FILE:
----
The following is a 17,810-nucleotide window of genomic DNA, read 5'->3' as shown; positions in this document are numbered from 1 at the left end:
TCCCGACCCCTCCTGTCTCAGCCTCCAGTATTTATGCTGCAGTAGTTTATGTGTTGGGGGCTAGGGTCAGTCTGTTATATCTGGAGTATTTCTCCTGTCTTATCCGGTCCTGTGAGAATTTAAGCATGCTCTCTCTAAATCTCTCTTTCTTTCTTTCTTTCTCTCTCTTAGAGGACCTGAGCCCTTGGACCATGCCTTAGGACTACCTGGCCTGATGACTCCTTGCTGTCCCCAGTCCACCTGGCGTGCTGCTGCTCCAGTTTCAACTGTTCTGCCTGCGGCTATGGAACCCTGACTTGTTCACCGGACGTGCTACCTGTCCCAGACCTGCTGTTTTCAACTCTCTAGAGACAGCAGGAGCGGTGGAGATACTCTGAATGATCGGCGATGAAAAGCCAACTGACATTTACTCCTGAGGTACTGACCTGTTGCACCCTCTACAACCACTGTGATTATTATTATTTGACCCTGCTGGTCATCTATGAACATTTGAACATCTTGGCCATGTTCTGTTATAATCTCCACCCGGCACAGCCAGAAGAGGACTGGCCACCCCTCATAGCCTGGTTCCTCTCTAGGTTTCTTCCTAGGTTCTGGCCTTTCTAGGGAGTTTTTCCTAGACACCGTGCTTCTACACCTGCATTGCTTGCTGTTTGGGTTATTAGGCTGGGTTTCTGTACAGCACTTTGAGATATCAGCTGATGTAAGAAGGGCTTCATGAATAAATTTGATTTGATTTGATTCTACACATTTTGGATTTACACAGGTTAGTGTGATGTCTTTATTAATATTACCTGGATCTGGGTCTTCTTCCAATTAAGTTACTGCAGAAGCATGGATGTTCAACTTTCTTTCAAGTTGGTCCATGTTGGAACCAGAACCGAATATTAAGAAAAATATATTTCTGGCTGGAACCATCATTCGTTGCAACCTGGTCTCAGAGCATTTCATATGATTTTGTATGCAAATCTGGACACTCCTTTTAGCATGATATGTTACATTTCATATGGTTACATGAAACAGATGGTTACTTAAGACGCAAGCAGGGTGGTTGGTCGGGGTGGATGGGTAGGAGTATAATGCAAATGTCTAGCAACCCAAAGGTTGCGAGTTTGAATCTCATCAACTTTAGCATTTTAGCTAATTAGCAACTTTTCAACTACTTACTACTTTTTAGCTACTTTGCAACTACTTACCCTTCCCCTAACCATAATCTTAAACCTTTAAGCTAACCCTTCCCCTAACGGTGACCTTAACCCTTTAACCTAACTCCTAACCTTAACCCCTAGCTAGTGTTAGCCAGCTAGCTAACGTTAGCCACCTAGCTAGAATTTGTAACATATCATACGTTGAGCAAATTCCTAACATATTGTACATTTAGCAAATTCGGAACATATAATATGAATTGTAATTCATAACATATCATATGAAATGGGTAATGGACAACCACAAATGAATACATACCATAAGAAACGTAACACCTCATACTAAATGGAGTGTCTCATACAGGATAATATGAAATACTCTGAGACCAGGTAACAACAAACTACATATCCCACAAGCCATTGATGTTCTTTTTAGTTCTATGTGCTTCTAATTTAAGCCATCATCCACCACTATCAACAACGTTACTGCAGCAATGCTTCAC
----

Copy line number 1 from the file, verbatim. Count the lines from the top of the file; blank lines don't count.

The following is a 17,810-nucleotide window of genomic DNA, read 5'->3' as shown; positions in this document are numbered from 1 at the left end: